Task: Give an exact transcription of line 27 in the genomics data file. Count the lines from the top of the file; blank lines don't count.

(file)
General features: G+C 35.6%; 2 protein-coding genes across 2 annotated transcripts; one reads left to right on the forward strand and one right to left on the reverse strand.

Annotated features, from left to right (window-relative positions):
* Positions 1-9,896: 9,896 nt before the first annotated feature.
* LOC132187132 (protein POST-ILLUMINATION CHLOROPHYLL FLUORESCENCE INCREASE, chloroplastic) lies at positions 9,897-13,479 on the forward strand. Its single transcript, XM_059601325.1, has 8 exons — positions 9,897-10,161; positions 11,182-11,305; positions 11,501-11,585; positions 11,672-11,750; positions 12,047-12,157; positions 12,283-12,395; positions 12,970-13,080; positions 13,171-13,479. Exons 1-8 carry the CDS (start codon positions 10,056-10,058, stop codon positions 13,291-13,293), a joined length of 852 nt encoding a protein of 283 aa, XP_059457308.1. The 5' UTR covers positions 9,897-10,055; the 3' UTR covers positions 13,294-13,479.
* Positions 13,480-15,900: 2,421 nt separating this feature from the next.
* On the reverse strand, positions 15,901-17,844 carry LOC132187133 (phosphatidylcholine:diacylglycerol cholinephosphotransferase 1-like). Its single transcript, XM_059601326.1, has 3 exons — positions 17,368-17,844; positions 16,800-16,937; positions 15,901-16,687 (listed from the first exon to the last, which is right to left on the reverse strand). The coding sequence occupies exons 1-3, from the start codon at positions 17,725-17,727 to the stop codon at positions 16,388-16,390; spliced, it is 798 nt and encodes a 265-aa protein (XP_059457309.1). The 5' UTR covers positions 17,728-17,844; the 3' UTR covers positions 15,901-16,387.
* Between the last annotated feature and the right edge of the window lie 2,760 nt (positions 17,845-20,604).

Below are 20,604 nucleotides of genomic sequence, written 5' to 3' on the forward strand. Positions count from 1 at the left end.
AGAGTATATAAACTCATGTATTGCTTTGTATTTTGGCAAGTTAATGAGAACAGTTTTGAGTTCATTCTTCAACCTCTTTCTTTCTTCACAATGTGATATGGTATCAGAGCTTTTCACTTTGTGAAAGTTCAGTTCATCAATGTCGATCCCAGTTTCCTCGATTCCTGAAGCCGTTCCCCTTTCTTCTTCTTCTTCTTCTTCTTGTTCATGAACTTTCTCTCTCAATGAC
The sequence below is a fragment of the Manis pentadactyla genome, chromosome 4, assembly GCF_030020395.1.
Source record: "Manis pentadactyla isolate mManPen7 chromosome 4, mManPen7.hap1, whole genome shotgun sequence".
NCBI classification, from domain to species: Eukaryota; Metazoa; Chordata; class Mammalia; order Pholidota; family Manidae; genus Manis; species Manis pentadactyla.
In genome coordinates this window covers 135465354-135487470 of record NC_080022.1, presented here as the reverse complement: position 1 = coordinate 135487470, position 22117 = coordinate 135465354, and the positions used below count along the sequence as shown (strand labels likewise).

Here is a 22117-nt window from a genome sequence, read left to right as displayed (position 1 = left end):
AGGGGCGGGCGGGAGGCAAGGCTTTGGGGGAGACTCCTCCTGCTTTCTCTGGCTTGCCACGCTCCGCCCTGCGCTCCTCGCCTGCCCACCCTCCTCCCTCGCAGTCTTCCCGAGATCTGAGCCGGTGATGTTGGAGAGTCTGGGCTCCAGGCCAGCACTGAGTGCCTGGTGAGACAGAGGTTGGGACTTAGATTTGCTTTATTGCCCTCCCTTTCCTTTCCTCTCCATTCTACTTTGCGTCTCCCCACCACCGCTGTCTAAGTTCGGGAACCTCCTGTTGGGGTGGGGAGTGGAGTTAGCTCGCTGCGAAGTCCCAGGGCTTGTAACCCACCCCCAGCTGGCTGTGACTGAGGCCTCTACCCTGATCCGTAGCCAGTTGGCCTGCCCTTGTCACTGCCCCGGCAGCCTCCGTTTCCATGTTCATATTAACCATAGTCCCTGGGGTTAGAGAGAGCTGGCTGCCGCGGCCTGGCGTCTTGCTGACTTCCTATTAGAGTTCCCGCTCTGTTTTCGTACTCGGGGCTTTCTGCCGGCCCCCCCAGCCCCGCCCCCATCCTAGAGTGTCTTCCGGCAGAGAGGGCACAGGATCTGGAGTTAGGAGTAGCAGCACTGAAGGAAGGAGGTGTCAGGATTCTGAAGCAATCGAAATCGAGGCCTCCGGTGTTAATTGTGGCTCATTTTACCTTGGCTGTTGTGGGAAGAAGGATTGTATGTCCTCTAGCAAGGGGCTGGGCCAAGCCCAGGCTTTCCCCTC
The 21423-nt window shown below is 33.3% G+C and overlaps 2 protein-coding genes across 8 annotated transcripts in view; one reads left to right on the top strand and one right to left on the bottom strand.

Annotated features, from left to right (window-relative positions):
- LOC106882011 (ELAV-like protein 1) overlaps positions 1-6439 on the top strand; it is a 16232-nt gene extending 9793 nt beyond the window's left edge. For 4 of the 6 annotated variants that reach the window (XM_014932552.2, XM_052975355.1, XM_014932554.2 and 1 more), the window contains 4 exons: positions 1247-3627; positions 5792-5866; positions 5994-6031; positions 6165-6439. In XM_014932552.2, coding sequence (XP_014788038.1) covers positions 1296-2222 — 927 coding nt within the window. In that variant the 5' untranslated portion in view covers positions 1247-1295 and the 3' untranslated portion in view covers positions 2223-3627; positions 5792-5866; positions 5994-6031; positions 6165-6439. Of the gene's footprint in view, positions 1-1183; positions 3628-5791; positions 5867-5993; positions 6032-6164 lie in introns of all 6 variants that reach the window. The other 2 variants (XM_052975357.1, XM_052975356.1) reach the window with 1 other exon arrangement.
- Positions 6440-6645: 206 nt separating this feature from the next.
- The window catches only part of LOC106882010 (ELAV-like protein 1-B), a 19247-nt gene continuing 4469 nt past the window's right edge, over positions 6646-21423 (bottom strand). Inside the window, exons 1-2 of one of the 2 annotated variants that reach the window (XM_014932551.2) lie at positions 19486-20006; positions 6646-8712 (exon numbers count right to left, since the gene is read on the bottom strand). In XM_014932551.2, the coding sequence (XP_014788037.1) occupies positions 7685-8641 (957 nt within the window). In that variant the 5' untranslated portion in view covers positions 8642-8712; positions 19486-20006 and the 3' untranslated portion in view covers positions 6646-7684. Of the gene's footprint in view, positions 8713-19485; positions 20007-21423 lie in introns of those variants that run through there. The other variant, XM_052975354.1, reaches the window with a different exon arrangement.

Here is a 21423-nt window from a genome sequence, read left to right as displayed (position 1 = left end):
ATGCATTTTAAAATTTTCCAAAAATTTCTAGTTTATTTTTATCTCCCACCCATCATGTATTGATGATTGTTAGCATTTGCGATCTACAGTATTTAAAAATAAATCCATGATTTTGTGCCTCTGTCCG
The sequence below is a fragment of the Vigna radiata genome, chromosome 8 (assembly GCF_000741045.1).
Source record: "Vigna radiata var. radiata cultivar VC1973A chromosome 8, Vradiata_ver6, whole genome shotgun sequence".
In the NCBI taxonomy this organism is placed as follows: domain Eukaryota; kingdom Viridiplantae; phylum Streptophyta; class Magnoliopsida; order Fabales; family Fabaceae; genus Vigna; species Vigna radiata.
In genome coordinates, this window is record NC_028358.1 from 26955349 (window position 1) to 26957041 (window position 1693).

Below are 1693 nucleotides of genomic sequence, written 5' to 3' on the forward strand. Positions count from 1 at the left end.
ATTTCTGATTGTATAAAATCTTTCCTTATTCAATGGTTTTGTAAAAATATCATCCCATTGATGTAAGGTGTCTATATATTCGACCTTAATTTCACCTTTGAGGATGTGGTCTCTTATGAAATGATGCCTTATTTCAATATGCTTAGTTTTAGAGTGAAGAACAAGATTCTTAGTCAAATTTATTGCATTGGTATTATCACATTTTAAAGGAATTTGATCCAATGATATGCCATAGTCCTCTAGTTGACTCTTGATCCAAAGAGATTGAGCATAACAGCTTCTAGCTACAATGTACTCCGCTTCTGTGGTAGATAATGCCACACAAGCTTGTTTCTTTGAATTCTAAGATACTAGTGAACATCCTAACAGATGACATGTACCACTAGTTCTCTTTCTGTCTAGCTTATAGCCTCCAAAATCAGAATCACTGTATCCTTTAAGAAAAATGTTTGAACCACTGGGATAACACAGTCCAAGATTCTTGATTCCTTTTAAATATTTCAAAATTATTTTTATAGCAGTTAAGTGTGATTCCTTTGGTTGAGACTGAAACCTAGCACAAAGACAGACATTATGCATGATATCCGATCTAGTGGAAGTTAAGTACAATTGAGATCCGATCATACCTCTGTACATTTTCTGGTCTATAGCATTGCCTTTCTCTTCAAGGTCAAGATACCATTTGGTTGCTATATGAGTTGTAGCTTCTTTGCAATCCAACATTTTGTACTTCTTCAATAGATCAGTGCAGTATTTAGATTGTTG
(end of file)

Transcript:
Below are 1693 nucleotides of genomic sequence, written 5' to 3' on the forward strand. Positions count from 1 at the left end.